Digging for jewels in a mountain of crap is no tiny task. When you start making your way through some of music history’s most notoriously awful albums hoping to uncover a hidden treasure, you’ve got to wade through a lot of unsavory stuff. More often than not, albums with rotten reps got them for a good reason, especially where major artists are concerned. It’s no big event when an artist of little renown discharges a stinker, but once you start diving into the nitty gritty of infamous career-killers like The Clash’s Cut the Crap or Blondie’s The Hunter, there’s nary a redemptive moment to be found.
But just because great songs on awful albums are a rarity, that doesn’t mean they’re non-existent. And when you do come across them, their anomalous quality only makes them seem all the more special. Sometimes, you’re dealing with low-hanging fruit; it’s no mystery why “Under Pressure” is the only track 99.9 percent of the planet knows from Queen’s otherwise unsalvageable Hot Space, for instance.
It take a lot more fortitude to find the real under-the-radar moments on wretched records. For the most part, the forbidding confines of albums like Bob Dylan’s double-length clunker Self Portrait or The Velvet Underground’s sad swan song, Squeeze (featuring zero original members) are enough to make the hardiest soul long for sudden deafness. But then you come across Bob’s own unhinged version of “Quinn the Eskimo,” best known by Manfred Mann’s cover version, or the Lou-less VU’s “Louise,” which could sit comfortably on a late-’60s Kinks album. And suddenly, the world seems a little sweeter for your valiant sonic spelunking.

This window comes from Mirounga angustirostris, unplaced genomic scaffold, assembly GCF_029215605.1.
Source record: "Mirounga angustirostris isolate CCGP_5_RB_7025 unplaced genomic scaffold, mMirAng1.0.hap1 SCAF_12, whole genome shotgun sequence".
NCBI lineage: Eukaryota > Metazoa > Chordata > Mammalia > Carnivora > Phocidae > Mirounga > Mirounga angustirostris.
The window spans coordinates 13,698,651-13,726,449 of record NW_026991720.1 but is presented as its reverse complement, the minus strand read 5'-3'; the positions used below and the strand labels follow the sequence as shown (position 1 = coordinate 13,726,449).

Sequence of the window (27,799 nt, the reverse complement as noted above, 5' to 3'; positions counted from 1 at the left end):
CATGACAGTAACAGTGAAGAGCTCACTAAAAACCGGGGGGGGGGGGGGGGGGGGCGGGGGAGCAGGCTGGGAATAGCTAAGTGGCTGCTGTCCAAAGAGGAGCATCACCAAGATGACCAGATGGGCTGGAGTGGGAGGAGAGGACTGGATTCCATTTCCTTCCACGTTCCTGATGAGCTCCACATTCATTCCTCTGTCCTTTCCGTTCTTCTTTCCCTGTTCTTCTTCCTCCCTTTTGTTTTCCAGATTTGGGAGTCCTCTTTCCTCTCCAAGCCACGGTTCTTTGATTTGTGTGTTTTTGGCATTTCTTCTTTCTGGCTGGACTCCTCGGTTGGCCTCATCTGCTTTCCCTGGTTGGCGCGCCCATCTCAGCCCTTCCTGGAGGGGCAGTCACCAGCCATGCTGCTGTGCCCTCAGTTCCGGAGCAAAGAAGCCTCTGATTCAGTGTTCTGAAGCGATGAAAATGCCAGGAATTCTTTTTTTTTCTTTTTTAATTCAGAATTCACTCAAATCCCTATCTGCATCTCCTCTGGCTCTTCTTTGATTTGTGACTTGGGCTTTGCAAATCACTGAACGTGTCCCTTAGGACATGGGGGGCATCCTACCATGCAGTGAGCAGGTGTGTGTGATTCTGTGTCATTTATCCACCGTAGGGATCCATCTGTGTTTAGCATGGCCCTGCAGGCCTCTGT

But just so you don’t have to go trawling through the refuse yourself, we’ve done the heavy lifting for you here, exposing estimable moments from albums that otherwise ought to be swiftly forgotten. Just don’t try this at home.